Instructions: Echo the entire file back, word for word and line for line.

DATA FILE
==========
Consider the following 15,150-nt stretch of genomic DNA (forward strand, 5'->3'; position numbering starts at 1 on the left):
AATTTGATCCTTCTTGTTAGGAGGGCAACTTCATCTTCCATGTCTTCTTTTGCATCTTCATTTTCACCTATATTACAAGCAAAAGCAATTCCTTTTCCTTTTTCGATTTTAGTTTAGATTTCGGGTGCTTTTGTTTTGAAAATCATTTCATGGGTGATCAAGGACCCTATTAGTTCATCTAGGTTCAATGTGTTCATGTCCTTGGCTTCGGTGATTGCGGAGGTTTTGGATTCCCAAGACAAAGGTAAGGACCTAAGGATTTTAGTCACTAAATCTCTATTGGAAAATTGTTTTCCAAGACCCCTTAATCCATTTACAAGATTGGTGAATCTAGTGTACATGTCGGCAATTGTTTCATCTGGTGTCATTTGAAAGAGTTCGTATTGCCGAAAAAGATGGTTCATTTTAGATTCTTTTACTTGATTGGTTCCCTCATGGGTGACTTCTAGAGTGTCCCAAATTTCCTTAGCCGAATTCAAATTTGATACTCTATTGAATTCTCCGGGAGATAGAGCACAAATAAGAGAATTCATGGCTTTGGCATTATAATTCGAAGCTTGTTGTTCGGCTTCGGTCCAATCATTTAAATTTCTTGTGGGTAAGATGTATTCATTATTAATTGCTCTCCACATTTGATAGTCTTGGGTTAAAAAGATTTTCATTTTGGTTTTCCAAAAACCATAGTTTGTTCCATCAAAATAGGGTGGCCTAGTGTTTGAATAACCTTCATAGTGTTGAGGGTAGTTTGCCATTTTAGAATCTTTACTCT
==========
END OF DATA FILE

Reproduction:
Consider the following 15,150-nt stretch of genomic DNA (forward strand, 5'->3'; position numbering starts at 1 on the left):
AATTTGATCCTTCTTGTTAGGAGGGCAACTTCATCTTCCATGTCTTCTTTTGCATCTTCATTTTCACCTATATTACAAGCAAAAGCAATTCCTTTTCCTTTTTCGATTTTAGTTTAGATTTCGGGTGCTTTTGTTTTGAAAATCATTTCATGGGTGATCAAGGACCCTATTAGTTCATCTAGGTTCAATGTGTTCATGTCCTTGGCTTCGGTGATTGCGGAGGTTTTGGATTCCCAAGACAAAGGTAAGGACCTAAGGATTTTAGTCACTAAATCTCTATTGGAAAATTGTTTTCCAAGACCCCTTAATCCATTTACAAGATTGGTGAATCTAGTGTACATGTCGGCAATTGTTTCATCTGGTGTCATTTGAAAGAGTTCGTATTGCCGAAAAAGATGGTTCATTTTAGATTCTTTTACTTGATTGGTTCCCTCATGGGTGACTTCTAGAGTGTCCCAAATTTCCTTAGCCGAATTCAAATTTGATACTCTATTGAATTCTCCGGGAGATAGAGCACAAATAAGAGAATTCATGGCTTTGGCATTATAATTCGAAGCTTGTTGTTCGGCTTCGGTCCAATCATTTAAATTTCTTGTGGGTAAGATGTATTCATTATTAATTGCTCTCCACATTTGATAGTCTTGGGTTAAAAAGATTTTCATTTTGGTTTTCCAAAAACCATAGTTTGTTCCATCAAAATAGGGTGGCCTAGTGTTTGAATAACCTTCATAGTGTTGAGGGTAGTTTGCCATTTTAGAATCTTTACTCT